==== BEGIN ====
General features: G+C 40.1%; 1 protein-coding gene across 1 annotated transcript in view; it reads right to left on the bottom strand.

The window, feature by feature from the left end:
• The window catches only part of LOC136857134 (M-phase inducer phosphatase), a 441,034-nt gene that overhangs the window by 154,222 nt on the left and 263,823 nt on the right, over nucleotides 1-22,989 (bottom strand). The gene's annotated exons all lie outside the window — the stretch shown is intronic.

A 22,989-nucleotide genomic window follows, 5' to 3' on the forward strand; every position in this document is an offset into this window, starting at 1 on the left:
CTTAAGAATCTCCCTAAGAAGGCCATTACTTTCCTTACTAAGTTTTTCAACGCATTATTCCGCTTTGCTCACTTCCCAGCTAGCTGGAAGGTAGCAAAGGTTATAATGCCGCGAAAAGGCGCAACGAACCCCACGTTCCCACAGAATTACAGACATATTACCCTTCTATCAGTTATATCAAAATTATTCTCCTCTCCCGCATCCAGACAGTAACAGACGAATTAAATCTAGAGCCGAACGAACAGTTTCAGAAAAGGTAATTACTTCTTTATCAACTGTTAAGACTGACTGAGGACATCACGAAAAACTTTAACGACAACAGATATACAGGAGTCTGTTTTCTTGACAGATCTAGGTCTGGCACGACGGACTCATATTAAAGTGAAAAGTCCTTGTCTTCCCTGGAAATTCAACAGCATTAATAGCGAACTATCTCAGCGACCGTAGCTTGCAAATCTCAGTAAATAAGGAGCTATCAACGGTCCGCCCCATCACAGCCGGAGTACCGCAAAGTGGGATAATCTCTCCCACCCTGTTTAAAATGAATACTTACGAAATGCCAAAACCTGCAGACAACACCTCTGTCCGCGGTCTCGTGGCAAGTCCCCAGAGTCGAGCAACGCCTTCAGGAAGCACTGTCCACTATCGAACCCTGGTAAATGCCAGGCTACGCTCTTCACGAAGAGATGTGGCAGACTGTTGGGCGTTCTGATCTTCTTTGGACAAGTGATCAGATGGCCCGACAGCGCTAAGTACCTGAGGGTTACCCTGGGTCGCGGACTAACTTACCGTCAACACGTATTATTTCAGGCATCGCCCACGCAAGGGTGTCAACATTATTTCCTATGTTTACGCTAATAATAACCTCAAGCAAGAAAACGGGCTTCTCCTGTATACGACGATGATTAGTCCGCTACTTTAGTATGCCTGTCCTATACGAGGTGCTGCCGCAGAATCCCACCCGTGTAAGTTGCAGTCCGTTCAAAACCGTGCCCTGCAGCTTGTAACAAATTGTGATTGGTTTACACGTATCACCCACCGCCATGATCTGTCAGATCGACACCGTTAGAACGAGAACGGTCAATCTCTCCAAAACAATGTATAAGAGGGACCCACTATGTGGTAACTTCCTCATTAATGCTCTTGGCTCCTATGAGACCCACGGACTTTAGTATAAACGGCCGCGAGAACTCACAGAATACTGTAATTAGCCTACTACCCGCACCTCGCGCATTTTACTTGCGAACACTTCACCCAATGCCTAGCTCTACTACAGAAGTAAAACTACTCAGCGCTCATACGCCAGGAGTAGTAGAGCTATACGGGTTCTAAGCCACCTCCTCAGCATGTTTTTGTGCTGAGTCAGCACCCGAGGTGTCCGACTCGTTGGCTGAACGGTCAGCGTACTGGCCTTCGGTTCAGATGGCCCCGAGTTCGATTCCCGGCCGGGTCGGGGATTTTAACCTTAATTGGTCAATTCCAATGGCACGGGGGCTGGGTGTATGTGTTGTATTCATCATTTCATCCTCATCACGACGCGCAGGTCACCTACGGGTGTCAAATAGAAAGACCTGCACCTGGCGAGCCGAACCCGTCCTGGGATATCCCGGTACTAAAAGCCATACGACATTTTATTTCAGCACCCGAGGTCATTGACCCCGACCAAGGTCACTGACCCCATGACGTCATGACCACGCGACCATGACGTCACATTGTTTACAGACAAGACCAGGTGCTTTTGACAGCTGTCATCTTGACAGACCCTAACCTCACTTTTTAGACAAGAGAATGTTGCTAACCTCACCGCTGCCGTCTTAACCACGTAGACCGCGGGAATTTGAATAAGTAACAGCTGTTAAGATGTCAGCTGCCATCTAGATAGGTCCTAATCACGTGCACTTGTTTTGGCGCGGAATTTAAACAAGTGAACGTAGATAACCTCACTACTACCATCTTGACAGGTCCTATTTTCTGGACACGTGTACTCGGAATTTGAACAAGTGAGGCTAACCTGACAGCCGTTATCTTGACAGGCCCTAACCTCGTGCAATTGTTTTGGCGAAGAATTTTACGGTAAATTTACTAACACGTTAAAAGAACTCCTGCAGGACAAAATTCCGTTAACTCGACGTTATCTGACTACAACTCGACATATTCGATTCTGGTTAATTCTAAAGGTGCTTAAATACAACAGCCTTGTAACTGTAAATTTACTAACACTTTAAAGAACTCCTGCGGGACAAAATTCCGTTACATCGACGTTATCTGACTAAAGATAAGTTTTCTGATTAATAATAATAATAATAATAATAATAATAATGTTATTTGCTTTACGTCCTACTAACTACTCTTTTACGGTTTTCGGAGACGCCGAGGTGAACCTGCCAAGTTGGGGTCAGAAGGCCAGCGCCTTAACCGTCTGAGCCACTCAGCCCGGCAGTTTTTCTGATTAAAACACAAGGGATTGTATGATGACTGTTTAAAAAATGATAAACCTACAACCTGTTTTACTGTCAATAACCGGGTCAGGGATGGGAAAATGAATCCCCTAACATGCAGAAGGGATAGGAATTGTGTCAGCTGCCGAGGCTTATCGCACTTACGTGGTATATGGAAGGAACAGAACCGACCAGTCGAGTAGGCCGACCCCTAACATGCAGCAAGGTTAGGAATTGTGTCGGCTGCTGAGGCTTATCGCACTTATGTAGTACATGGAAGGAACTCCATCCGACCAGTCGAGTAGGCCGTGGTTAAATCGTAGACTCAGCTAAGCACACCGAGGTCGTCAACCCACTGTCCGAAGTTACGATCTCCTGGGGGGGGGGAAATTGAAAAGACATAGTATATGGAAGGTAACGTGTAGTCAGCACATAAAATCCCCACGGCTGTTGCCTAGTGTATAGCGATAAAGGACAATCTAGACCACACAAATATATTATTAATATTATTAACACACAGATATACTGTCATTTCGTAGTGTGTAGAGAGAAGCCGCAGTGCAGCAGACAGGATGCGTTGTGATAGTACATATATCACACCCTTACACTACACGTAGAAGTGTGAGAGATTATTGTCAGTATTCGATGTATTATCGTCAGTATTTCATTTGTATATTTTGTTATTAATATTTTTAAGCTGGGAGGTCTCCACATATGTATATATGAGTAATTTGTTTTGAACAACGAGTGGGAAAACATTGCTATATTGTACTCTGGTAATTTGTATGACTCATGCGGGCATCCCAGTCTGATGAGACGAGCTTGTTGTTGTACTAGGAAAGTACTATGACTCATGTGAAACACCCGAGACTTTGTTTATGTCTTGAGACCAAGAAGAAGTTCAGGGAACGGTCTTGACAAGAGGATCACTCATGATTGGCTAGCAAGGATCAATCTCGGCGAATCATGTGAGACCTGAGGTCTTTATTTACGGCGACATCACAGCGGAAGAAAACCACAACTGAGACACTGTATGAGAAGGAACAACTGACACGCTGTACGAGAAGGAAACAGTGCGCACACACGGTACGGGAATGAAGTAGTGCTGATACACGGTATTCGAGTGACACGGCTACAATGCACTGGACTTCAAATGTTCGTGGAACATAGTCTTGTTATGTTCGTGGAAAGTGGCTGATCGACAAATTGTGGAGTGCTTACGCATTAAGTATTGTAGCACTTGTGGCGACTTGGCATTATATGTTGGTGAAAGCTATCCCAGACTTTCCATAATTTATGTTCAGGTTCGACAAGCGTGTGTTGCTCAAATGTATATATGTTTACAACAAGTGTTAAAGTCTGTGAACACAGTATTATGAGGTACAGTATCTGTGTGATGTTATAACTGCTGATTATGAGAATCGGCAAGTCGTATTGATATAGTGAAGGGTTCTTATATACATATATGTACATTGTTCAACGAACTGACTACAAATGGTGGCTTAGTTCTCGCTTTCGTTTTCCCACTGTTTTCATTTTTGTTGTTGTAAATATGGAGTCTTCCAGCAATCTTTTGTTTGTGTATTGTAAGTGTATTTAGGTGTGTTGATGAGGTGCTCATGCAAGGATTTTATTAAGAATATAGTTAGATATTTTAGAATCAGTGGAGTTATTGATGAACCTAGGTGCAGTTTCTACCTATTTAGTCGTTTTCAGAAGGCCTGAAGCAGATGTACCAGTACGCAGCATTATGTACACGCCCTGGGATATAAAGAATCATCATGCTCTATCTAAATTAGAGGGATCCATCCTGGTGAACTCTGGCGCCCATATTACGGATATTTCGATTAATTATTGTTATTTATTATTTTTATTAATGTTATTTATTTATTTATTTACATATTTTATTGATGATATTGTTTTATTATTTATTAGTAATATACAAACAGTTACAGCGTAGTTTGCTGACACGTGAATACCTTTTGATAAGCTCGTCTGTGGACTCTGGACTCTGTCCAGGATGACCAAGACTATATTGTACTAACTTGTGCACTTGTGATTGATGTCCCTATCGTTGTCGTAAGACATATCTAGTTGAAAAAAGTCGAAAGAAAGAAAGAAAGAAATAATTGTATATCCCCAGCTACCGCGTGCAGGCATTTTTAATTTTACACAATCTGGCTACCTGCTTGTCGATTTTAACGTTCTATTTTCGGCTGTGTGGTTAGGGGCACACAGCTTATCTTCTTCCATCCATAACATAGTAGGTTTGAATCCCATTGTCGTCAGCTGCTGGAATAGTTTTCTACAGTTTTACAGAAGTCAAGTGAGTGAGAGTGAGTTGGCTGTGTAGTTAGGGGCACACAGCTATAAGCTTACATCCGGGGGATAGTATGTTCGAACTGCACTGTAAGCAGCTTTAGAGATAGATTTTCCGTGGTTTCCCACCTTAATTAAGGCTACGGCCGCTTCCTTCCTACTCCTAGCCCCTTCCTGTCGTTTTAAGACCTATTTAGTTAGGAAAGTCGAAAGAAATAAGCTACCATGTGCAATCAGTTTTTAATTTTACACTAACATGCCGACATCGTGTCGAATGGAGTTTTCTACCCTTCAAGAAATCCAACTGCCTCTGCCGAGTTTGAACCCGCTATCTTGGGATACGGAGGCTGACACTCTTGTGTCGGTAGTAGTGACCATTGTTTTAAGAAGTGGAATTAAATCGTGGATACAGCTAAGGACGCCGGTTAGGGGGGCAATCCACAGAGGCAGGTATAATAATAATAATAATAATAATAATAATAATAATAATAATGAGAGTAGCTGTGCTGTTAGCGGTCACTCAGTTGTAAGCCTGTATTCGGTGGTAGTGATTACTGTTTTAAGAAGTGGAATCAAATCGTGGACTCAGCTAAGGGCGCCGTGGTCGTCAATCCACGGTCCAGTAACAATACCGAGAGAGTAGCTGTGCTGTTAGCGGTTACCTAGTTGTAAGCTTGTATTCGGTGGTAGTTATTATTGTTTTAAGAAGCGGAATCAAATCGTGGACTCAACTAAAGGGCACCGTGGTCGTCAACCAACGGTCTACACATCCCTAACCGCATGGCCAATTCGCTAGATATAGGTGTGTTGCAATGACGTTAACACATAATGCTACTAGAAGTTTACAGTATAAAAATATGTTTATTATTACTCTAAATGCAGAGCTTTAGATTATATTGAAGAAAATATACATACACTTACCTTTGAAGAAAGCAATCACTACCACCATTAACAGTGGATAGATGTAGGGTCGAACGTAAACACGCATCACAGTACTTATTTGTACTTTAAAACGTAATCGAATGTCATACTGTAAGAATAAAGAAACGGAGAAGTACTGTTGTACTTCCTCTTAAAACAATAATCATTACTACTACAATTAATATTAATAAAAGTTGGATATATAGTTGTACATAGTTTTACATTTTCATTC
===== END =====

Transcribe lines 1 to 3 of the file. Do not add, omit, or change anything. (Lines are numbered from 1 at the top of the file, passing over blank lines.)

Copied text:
General features: G+C 40.1%; 1 protein-coding gene across 1 annotated transcript in view; it reads right to left on the bottom strand.

The window, feature by feature from the left end:
• The window catches only part of LOC136857134 (M-phase inducer phosphatase), a 441,034-nt gene that overhangs the window by 154,222 nt on the left and 263,823 nt on the right, over nucleotides 1-22,989 (bottom strand). The gene's annotated exons all lie outside the window — the stretch shown is intronic.